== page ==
In this page we present a few ways to mitigate DoS attacks currently. However there is no single one-size-fits-all solution for this problem at the moment. Defending a site under attack requires creativity and a custom-tailored approach. Here are a few tips:

Configuration parameters

Since Proposal 305 was implemented, some torrc options were added to help mitigating DoS attacks at the introduction points:

  • HiddenServiceEnableIntroDoSDefense: Enable DoS defense at the intropoint level. When this is enabled, the rate and burst parameter will be sent to the intro point which will then use them to apply rate limiting for introduction request to this service.

  • HiddenServiceEnableIntroDoSBurstPerSec: The allowed client introduction burst per second at the introduction point. If this option is 0, it is considered infinite and thus if HiddenServiceEnableIntroDoSDefense is set, it then effectively disables the defenses.

  • HiddenServiceEnableIntroDoSRatePerSec: The allowed client introduction rate per second at the introduction point. If this option is 0, it is considered infinite and thus if HiddenServiceEnableIntroDoSDefense is set, it then effectively disables the defenses.

For more information on how they work, check the tor(1) manpage and the [EST_INTRO_DOS_EXT] section of the Onion Services v3 specification.

The following configuration options can be used to limit connections in the rendezvous circuits:

  • HiddenServiceMaxStreams: The maximum number of simultaneous streams (connections) per rendezvous circuit. The maximum value allowed is 65535. (Setting this to 0 will allow an unlimited number of simultaneous streams.)

  • HiddenServiceMaxStreamsCloseCircuit: If set to 1, then exceeding HiddenServiceMaxStreams will cause the offending rendezvous circuit to be torn down, as opposed to stream creation requests that exceed the limit being silently ignored.


Onionbalance allows Onion Service operators to achieve the property of high availability by allowing multiple machines to handle requests for an Onion Service. You can use Onionbalance to scale horizontally. The more you scale, the harder it is for attackers to overwhelm you. Onionbalance is available for v3 Onion Services.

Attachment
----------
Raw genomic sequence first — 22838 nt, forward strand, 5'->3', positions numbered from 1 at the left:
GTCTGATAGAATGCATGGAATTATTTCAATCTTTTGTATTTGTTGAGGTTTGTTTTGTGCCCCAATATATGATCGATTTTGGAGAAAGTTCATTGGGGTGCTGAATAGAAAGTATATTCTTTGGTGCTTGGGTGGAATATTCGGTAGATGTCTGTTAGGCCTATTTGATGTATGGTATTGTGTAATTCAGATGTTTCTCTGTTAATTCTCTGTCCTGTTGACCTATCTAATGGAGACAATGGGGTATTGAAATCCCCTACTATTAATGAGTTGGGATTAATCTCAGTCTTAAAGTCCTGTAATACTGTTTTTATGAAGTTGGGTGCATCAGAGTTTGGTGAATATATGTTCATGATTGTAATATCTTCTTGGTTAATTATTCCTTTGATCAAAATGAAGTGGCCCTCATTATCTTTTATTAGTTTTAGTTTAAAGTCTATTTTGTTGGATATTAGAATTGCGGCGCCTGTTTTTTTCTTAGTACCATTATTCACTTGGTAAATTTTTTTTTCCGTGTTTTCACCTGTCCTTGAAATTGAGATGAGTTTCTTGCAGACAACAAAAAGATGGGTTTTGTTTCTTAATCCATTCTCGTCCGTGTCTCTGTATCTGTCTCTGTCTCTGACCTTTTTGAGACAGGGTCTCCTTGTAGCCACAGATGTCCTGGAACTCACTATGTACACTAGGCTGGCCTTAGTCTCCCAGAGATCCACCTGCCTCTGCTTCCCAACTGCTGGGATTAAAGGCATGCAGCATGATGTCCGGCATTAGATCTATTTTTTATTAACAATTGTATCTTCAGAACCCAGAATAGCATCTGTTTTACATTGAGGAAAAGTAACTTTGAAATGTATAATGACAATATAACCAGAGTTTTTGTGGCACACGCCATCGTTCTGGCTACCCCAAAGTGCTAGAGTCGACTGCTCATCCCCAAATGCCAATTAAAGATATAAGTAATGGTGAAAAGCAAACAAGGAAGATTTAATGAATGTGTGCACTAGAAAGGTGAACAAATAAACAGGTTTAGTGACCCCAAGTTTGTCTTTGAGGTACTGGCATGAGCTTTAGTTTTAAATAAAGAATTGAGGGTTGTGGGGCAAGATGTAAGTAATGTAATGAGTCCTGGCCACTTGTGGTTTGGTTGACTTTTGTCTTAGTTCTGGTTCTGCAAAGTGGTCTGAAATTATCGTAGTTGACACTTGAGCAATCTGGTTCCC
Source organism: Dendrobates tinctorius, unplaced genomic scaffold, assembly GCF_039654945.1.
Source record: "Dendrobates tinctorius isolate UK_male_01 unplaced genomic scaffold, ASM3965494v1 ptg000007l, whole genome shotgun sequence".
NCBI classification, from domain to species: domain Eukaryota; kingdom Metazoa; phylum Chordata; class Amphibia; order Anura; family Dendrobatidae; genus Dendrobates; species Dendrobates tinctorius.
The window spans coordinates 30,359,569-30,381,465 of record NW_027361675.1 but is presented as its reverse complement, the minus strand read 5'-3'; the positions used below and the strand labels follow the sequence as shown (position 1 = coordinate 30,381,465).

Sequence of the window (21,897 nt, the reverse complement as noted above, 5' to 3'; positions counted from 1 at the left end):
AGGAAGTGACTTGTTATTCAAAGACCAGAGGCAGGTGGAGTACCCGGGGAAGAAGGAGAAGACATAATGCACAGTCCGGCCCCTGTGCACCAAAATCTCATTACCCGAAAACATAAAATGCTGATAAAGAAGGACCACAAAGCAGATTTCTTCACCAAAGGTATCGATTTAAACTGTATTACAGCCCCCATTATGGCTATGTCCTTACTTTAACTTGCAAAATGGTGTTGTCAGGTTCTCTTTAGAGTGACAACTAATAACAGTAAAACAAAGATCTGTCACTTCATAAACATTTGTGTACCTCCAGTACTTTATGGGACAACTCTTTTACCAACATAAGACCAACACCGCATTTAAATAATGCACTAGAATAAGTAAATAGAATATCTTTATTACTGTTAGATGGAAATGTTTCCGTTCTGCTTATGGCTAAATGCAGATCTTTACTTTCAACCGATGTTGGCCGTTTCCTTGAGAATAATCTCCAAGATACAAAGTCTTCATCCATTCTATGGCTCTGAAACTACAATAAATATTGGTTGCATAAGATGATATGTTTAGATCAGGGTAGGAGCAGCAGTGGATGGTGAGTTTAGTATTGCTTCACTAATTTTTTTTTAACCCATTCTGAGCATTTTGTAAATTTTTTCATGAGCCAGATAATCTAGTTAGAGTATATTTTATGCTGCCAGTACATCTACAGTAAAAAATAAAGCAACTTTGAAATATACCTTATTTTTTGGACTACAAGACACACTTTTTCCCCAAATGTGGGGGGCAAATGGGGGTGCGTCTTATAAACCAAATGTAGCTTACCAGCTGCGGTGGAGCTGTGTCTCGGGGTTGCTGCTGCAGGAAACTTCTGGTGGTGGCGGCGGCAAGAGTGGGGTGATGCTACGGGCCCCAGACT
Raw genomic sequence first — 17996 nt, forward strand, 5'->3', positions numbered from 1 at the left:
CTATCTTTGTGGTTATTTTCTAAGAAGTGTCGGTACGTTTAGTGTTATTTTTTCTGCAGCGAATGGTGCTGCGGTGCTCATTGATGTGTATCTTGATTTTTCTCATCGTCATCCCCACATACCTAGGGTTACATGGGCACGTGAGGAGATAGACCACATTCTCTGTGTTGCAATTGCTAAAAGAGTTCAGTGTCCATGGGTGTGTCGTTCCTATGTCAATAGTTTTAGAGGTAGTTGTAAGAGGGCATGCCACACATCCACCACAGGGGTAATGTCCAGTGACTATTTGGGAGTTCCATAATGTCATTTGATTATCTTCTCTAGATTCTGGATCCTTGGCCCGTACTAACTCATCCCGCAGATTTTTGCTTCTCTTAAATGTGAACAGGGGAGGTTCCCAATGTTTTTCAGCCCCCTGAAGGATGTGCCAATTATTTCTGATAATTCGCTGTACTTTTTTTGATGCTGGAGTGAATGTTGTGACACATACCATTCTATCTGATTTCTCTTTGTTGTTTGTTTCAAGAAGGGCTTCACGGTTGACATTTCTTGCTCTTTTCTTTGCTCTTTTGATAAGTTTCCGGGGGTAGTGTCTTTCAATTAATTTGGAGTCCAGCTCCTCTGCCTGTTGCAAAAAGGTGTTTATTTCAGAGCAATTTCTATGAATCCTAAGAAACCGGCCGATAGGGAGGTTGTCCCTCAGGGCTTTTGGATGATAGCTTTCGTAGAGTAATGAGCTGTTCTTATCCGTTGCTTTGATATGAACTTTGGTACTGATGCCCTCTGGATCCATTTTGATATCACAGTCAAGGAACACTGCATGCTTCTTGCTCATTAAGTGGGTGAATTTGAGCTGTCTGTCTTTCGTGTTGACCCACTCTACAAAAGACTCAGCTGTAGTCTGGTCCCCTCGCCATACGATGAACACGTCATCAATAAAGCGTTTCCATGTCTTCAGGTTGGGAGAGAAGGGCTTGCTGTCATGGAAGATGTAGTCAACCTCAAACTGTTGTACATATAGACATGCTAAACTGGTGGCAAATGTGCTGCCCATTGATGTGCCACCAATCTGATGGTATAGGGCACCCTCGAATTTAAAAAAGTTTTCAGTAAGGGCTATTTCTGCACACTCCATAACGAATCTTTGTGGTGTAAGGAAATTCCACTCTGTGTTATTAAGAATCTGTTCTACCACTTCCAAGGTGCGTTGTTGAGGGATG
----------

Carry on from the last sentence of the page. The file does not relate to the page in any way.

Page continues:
Client authorization or multiple onion addresses to compartmentalize your users

If you have users you trust, give them dedicated Onion Service and client authorization credentials so that it can always be available. For users you don't trust, split them into multiple addresses. That said, having too many onion addresses is actually bad for your security (because of the use of many guard nodes), so try to use client authorization when possible.

Captchas and cookies

If you need to further rate-limit users, split your infrastructure into layers and put Captchas near the frontend. This way attackers will have to solve Captchas before they are able to attack deeper into your infrastructure.

Captchas are a way to mitigate DDoS attacks. When a request comes from a client checks if the client contains the correct secure cookie otherwise redirects to the recaptcha page. The client inputs the captcha letters. Nginx sends this input letters to recaptcha server for verification.

The correct answer from recaptcha server with beginning of "true...", else it's beginning with "false...". Add the secure cookie for the correct verified client, redirect the client to the page which he wants to view.

It is possible to implement Captchas directly at your webserver with Nginx and OpenResty using Lua to generate and verify the captcha images. This implementation isn't easy to configure.

An alternative might be to just implement a test-cookie challenge. At your webserver check that clients can set valid cookies, malicious clients often do not have this feature. In Nginx, Cloudflare provide a library to interact with cookies.

Other methods include making sure that clients connecting to your .onion have valid User-Agent header and the Referer header is not set to a value you can associate with the attack.

Webserver rate limiting

If attackers are overwhelming you with aggressive circuits that perform too many queries, try to detect that overuse and kill them using the HiddenServiceExportCircuitID torrc option. You can use your own heuristics or use your web server's rate limiting module.

The above tips should help you keep afloat in turbulent times. At the same time we are working on more advanced defenses, so that less manual configuration and tinkering is needed by onion operators.